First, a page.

Avast antivirus

How to configure permanent exclusions http://classroom.synonym.com/make-exclusions-avast-16518.html

TBC Add additional antivirus programs

Windows Task Manager

Microsoft provides a powerful small program called Task Manager that provides information about the running programs, processes, and what’s being used currently (including memory and network). It can also be used to kill (stop) running programs. We may need to use this to kill the web server or MySQL if they’ve not started properly (they’re designed to keep running).

Task Manager can be started in various ways. Here are several of these ways:

  • Press the combination of these 3 keys together at the same time: Ctrl+Alt+Esc
  • Right-click on the Windows Bar on the desktop screen (where the Start button is on the bottom left, typically) and select Start Task Manager
  • Press the combination of Ctrl+Alt+Del (to lock, or reboot the computer) and select Task Manager from the dialog box that’s displayed

Security Settings and Web Browsers

  • Internet Explorer’s Security Zones. Intranet security for RACHEL on localhost.

Choice of Web Browser

The ultimate choice depends on various factors, however, particularly for Windows XP then either Google Chrome or Firefox are good options if they are available to install.

http://lifehacker.com/download-full-firefox-and-chrome-installers-for-offline-1570335126 explains how to download full versions of Chrome and Firefox so we can install them offline.

User and Administrator roles

  • Different roles help improve the security and reliability of computers by limiting who can run which programs when using User accounts. The Administrator role has full power and access to everything, however this means that anyone running as an Administrator could easily make a mess of the computer, and it’s easier for viruses to worm themselves into the operating system.
  • User accounts seldom have access to change security settings of antivirus software, etc. So some of these changes need to be done using an Administrator’s account.

The default Administrator account is called ‘Administrator’. This is not listed by default in the login options. Pressing Ctrl+Alt+Del key combination twice at the login prompt can let you login using this account provided you know the password, of course.

Resetting the Administrator’s password (or other passwords).

There are various ways to reset passwords. Here are suggestions. For now, please search for details online.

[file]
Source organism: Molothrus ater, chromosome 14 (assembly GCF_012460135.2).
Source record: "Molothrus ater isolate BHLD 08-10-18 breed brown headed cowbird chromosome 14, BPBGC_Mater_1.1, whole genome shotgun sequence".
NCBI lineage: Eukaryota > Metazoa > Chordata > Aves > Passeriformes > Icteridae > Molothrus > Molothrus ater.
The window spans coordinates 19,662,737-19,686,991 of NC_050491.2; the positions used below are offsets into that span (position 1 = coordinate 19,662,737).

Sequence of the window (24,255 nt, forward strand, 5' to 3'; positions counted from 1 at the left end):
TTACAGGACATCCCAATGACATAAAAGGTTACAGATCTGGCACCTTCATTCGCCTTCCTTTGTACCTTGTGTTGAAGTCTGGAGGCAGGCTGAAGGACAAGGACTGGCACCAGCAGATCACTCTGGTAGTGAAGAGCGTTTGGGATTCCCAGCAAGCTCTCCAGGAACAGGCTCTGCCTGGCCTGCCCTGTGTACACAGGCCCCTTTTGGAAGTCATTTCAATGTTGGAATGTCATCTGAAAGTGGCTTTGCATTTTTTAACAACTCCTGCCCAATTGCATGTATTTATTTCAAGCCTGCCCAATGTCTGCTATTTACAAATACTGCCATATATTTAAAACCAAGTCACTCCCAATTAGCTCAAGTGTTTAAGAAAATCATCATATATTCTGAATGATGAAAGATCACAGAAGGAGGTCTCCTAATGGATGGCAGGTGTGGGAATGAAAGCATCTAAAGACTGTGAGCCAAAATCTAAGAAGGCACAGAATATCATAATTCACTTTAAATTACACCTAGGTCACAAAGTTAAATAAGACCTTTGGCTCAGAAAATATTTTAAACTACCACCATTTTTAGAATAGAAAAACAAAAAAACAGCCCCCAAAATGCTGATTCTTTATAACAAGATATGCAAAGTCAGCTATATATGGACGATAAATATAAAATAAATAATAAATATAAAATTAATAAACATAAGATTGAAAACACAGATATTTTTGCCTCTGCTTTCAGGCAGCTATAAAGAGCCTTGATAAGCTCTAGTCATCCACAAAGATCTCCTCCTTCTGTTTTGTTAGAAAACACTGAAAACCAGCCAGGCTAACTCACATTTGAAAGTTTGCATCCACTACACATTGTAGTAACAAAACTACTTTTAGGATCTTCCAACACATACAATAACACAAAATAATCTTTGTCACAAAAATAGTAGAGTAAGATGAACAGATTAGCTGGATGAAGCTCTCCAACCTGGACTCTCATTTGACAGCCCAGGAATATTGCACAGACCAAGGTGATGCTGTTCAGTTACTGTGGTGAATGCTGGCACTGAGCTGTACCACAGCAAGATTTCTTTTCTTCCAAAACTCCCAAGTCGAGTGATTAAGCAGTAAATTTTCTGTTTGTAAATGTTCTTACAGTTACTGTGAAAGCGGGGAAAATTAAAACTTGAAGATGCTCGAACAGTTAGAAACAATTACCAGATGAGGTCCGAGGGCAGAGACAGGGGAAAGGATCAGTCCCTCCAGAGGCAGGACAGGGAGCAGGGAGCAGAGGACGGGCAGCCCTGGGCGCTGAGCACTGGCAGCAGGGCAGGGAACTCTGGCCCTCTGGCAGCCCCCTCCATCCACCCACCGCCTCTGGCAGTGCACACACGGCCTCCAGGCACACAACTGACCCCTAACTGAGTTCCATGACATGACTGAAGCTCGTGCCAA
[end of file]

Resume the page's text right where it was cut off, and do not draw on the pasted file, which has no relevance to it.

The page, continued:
• Boot CD-ROMs with a password reset utility
  • Administrators can set the password for user accounts
  • Accounts can update their own password

Optimising performance

Many of the computers where we want to run RACHEL are relatively old, overworked and underpowered compared to what we might like. The performance of RACHEL may be particularly poor (slow) when the computer doesn’t have enough RAM memory for the set of running programs. For instance, on a small netbook from 2009 the computer has 1GB of RAM however the RAM needed is over 1.5GB to run RACHEL and Google Chrome (without any other applications).

Windows includes utilities to tune the performance. Microsoft provides various additional utilities to download, including: PowerToys can help tweak the UI, and SysInternals utilities enable much greater control and understanding of what your operating system is doing. Microsoft provide training online for SysInternals at https://technet.microsoft.com/en-gb/sysinternals/bb469930 - well worth watching when it’s practical to do so.

Maintaining RACHEL

Computers need to be maintained in good working order so they can continue to operate efficiently and effectively. We also need to make precautionary backups, particularly of databases, and of other data generated such as usage logs if we want to be able to understand how the software is being used, etc. Finally, we need to protect the integrity of the computers by shutting them down cleanly before power is removed. Android Tablets and other devices with integrated batteries may be configured to do this by their operating system. For other devices, including Raspberry Pi’s we may need to setup and add appropriate configuration scripts, etc. to suit it’s power source(s).

Maintaining RACHEL on Raspberry Pis

this is a rough set of notes, probably worth expanding. Here are some things to consider to help operate the software longer term:

  1. Backing up the SQLite database on a regular basis (protect the usage records, accounts, etc.)